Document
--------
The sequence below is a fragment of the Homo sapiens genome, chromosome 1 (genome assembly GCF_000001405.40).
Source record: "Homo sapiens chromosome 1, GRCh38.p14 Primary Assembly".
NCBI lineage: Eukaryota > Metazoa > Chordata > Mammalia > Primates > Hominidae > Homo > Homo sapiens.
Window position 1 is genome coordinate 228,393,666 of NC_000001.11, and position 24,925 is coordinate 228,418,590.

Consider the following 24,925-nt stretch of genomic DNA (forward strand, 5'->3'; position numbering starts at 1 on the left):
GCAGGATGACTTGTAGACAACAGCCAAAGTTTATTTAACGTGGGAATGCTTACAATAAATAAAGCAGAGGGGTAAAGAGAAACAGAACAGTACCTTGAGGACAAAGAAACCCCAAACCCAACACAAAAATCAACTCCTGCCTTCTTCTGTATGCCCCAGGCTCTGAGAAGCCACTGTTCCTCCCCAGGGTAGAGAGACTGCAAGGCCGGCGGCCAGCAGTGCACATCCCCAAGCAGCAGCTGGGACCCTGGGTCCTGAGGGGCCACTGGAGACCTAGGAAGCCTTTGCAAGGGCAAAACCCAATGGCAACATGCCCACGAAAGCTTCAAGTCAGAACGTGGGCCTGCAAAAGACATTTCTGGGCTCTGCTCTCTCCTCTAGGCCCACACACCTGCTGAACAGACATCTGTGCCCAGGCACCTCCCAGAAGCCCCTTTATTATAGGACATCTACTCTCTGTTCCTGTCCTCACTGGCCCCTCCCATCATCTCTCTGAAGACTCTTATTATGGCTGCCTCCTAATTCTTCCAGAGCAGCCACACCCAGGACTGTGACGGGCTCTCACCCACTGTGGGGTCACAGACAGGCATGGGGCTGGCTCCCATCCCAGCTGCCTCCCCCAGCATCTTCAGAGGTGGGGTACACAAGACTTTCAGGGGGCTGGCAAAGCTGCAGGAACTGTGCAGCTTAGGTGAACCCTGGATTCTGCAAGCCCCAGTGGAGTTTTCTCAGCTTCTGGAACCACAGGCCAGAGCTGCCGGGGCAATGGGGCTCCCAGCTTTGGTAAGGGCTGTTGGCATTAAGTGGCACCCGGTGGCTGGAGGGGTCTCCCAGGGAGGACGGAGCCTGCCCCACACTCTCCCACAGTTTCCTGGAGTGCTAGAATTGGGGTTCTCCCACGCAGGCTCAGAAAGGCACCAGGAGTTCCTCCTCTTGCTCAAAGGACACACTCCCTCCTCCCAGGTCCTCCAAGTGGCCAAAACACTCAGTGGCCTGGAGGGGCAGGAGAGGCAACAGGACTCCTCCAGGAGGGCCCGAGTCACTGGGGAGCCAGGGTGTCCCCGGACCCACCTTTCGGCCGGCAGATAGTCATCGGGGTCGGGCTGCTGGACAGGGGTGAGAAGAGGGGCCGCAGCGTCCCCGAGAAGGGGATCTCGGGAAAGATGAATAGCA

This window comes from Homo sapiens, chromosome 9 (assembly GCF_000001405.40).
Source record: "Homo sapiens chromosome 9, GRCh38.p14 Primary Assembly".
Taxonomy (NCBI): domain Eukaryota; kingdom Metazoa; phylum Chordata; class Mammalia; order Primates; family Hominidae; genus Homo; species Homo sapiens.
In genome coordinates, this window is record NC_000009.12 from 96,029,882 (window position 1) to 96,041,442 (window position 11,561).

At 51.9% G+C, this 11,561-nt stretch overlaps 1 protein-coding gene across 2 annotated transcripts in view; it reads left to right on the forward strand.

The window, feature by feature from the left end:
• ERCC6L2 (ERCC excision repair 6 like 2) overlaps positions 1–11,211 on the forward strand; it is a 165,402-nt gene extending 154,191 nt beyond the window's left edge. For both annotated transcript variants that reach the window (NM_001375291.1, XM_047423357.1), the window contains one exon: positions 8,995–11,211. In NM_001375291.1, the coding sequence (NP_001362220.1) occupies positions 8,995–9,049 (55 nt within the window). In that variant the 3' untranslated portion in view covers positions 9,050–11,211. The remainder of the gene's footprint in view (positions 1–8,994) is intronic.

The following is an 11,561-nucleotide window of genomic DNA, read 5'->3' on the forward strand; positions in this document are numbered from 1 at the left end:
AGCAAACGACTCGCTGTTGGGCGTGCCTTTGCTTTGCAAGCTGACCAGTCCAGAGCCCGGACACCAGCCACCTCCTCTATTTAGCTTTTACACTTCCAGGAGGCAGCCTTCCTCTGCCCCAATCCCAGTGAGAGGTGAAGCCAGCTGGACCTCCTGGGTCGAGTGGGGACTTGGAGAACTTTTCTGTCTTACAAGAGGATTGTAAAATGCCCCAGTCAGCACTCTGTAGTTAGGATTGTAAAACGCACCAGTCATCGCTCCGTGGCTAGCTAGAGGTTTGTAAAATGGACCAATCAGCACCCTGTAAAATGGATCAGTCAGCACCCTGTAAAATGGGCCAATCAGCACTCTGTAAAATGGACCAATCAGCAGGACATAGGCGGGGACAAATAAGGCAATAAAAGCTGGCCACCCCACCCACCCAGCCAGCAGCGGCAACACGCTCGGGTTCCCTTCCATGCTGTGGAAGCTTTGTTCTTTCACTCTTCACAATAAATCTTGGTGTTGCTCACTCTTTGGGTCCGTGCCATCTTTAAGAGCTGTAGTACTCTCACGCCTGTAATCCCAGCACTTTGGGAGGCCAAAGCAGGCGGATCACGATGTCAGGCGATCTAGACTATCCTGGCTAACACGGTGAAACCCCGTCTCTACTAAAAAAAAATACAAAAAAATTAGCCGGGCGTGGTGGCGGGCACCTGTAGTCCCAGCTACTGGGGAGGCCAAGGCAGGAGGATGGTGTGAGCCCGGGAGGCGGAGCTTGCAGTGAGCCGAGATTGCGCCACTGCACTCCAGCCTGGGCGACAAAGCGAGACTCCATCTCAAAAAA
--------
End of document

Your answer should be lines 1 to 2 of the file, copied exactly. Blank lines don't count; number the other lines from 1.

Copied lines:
The sequence below is a fragment of the Homo sapiens genome, chromosome 1 (genome assembly GCF_000001405.40).
Source record: "Homo sapiens chromosome 1, GRCh38.p14 Primary Assembly".